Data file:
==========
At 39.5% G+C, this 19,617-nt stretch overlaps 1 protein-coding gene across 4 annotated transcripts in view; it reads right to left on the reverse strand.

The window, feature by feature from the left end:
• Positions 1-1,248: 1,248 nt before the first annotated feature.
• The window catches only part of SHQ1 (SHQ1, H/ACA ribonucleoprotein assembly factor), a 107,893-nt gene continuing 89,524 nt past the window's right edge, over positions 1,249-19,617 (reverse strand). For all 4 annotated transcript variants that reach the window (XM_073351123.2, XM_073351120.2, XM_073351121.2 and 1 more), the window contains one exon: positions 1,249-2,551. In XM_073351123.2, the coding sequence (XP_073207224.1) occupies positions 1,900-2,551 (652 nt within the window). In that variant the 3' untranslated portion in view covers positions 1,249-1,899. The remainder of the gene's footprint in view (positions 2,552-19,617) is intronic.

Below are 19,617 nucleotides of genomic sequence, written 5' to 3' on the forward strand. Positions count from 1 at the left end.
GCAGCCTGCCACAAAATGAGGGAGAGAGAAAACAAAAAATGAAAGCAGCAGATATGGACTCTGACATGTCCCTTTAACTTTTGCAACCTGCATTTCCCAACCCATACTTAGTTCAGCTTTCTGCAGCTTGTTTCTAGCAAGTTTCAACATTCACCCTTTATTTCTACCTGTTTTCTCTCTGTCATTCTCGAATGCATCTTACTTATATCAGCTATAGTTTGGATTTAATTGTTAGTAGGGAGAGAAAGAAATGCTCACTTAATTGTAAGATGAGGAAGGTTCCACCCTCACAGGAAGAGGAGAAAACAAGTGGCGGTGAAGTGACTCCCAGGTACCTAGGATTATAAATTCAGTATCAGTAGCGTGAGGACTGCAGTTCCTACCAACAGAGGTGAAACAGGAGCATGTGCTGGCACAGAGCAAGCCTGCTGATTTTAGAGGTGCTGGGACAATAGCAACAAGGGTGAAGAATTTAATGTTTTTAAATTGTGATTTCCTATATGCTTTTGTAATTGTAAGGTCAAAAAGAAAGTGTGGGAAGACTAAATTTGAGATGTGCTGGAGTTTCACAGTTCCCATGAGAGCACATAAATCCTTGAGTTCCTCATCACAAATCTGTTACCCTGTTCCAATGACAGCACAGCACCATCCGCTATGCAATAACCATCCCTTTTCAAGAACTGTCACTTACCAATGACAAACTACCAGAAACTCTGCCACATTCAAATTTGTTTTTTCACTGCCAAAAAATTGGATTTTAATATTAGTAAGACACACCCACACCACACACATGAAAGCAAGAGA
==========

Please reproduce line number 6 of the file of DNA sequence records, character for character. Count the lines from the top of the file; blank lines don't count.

GCAGCCTGCCACAAAATGAGGGAGAGAGAAAACAAAAAATGAAAGCAGCAGATATGGACTCTGACATGTCCCTTTAACTTTTGCAACCTGCATTTCCCAACCCATACTTAGTTCAGCTTTCTGCAGCTTGTTTCTAGCAAGTTTCAACATTCACCCTTTATTTCTACCTGTTTTCTCTCTGTCATTCTCGAATGCATCTTACTTATATCAGCTATAGTTTGGATTTAATTGTTAGTAGGGAGAGAAAGAAATGCTCACTTAATTGTAAGATGAGGAAGGTTCCACCCTCACAGGAAGAGGAGAAAACAAGTGGCGGTGAAGTGACTCCCAGGTACCTAGGATTATAAATTCAGTATCAGTAGCGTGAGGACTGCAGTTCCTACCAACAGAGGTGAAACAGGAGCATGTGCTGGCACAGAGCAAGCCTGCTGATTTTAGAGGTGCTGGGACAATAGCAACAAGGGTGAAGAATTTAATGTTTTTAAATTGTGATTTCCTATATGCTTTTGTAATTGTAAGGTCAAAAAGAAAGTGTGGGAAGACTAAATTTGAGATGTGCTGGAGTTTCACAGTTCCCATGAGAGCACATAAATCCTTGAGTTCCTCATCACAAATCTGTTACCCTGTTCCAATGACAGCACAGCACCATCCGCTATGCAATAACCATCCCTTTTCAAGAACTGTCACTTACCAATGACAAACTACCAGAAACTCTGCCACATTCAAATTTGTTTTTTCACTGCCAAAAAATTGGATTTTAATATTAGTAAGACACACCCACACCACACACATGAAAGCAAGAGA